Some athletes are highly guided by the submission game, as they look to secure submissions at all costs. Some athletes would rather develop a game plan that allows them to score points in bjj matches, and this can be seen as a stalling tactic. However both styles have merit, as each way will help the athlete secure the win. Whatever game plan an athlete develops it needs to be worked on extensively in class, and has to be highly functioning to suit the specs of an athlete. A game plan needs to be designed specifically down to each detail, meaning if their opponent counteracts a simple smash guard pass, the student needs to have a countermovement ready, and waiting. Using a flow chain of movements is vital to a successful game plan, as the most functional way to defeat an opponent is by baiting them with a certain move, and after they begin to counteract that move, then the secondary technique comes into play. A good example of this can be after a student secures the mount position, they may attempt to land a mounted triangle, as they loosely bring their leg up over the neck, they actually give their opponent an easy escape. Their opponent will then turn onto their side to come out from under the leg, as the student glides their leg over the head, and slots in the underhook securing a darce choke. There are many different types of game plans, and each athlete needs to see what works best for them, and adapt them on the fly depending on their opponents reactions.
MASTERING ADVANCED CONCEPTS
Learning intricate grappling systems is extremely hard for beginners, and realistically they should be sticking to the fundamentals. The more advanced concepts are there for higher level practitioners to play with. Once a student has reached the purple belt level, they are halfway towards the coveted black belt rank. Most students set out with the goal of tying a black belt around their waist, and for most it is achievable, and all they have to do is persevere. Although consistency, and perseverance won't get them there alone, a student needs to develop a high level Brazilian Jiu Jitsu system. Mastering advanced techniques can only be done once a student understands the flow of Jiu Jitsu. For example attempting a berimbolo back take can seem extremely complicated, so a student should first begin practising how to invert. Rolling from side to side across a student's shoulders will open up the concept of inversion, the next step would be to practise a granby roll, which is a full sideways roll after inverting onto their shoulders. Once a student can master these movement based drills, then attempting a berimbolo is much easier to understand.
In these modern times Brazilian Jiu Jitsu has become extremely diverse, with many innovations now being developed by athletes of all cultures. The once pure Brazilian art has now seen high level athletes from the United States of America, Australia, the UK, and many European countries showcase their extraordinary abilities in Brazilian Jiu Jitsu. The rise of international No Gi grappling has seen a domino effect with the leg entanglement game. BJJ legends like Dean Lister, Marcelo Garcia, and Eddie Cummings have risen the level of what some people call submission sorcery. Nowadays there are an incredible amount of leg lock positions, and finishes with superstar athletes like Gordon Ryan, Lachlan Giles, Craig Jones, and Gary Tonan all exceeding expectations, as they take these advanced techniques into the twenty first century.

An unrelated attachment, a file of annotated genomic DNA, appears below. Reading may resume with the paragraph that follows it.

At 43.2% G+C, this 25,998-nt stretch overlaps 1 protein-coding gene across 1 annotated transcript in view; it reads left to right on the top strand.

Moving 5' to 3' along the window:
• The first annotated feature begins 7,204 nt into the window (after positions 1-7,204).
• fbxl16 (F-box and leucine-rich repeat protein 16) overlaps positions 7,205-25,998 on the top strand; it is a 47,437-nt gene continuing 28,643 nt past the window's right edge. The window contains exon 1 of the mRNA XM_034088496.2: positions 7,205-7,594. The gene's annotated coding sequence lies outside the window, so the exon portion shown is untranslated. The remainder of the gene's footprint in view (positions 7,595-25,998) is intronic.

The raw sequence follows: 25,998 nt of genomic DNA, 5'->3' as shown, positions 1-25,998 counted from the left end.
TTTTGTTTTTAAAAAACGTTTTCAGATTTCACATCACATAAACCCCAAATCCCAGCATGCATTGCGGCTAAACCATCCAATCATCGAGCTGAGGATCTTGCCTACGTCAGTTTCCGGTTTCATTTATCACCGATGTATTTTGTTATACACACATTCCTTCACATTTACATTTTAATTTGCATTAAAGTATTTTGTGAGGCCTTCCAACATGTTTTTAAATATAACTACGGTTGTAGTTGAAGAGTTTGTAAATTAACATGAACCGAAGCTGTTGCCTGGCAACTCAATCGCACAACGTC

APPLYING BJJ SYSTEMS TO COMPETITION MATCHES
One of the hardest aspects in Brazilian Jiu Jitsu is taking what a student learns in the academy, and applying it to the competition level. Some students are natural born competitors, while others seem to struggle stepping into the middle of a competition arena. Some students may often wonder do you have to compete in bjj, and most academies will not enforce this, but all academies will highly encourage their students to compete. Delving into Brazilian Jiu Jitsu competitions is a great way to battle test a students skill set, and it is the closest that a student will get to a real life fight scenario. Competitions can be fun, but can also be brutal, as many competitors are hungry to make it to the top of the mountain. Training for competition means students must take this seriously, because their competitors will, and the relentless, and intense grappling that goes on inside a competitive match is second to none.
Students must learn how to apply their game style to a competitive match. This is not always easy, as an opponent will have their own ideals about how the match will go. It is a good idea for students to practise rolling from the standing position, instead of starting the fight sitting on the mats. Practising from the standing position means that a student will get used to the main element that does not get taught in Brazilian Jiu Jitsu, which is engaging their opponent. This overlooked concept has significant merit, as a competitor needs to know how to close the distance, how to use the proper footwork, and how to secure the dominant grip position. Understanding these mechanisms will go a long way for athletes to have successful competitive matches. Applying a students game style to competition matches is all about confidence, and being realistic, as a student must understand what they are capable of, and what is out of the realms of possibility. Knowing your opponent is another dominating factor that students must identify from the start of the match, as this can dictate how the fight will go. Above all else, getting out on the mats, and having fun, and trusting in themselves is how an athlete will tackle a competition match successfully.